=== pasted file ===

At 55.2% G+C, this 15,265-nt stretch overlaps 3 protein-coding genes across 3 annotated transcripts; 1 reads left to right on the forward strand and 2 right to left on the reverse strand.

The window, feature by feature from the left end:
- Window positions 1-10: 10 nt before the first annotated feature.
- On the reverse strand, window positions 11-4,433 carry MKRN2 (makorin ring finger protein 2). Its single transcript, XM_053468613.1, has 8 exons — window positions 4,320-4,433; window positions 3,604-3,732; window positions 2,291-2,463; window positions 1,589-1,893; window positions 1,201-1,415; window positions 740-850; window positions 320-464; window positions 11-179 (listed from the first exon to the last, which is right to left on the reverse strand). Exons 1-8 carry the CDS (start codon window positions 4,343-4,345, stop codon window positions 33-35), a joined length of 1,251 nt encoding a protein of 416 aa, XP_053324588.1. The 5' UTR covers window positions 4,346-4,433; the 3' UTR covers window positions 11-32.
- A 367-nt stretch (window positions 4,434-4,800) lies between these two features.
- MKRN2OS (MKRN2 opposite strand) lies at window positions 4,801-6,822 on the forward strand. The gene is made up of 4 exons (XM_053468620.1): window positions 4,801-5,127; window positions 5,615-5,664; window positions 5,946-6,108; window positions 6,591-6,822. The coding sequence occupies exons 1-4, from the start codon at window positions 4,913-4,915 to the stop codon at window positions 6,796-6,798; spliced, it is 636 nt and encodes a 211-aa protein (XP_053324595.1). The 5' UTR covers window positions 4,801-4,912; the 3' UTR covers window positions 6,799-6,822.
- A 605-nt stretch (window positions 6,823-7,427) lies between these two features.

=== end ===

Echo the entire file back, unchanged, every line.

At 55.2% G+C, this 15,265-nt stretch overlaps 3 protein-coding genes across 3 annotated transcripts; 1 reads left to right on the forward strand and 2 right to left on the reverse strand.

The window, feature by feature from the left end:
- Window positions 1-10: 10 nt before the first annotated feature.
- On the reverse strand, window positions 11-4,433 carry MKRN2 (makorin ring finger protein 2). Its single transcript, XM_053468613.1, has 8 exons — window positions 4,320-4,433; window positions 3,604-3,732; window positions 2,291-2,463; window positions 1,589-1,893; window positions 1,201-1,415; window positions 740-850; window positions 320-464; window positions 11-179 (listed from the first exon to the last, which is right to left on the reverse strand). Exons 1-8 carry the CDS (start codon window positions 4,343-4,345, stop codon window positions 33-35), a joined length of 1,251 nt encoding a protein of 416 aa, XP_053324588.1. The 5' UTR covers window positions 4,346-4,433; the 3' UTR covers window positions 11-32.
- A 367-nt stretch (window positions 4,434-4,800) lies between these two features.
- MKRN2OS (MKRN2 opposite strand) lies at window positions 4,801-6,822 on the forward strand. The gene is made up of 4 exons (XM_053468620.1): window positions 4,801-5,127; window positions 5,615-5,664; window positions 5,946-6,108; window positions 6,591-6,822. The coding sequence occupies exons 1-4, from the start codon at window positions 4,913-4,915 to the stop codon at window positions 6,796-6,798; spliced, it is 636 nt and encodes a 211-aa protein (XP_053324595.1). The 5' UTR covers window positions 4,801-4,912; the 3' UTR covers window positions 6,799-6,822.
- A 605-nt stretch (window positions 6,823-7,427) lies between these two features.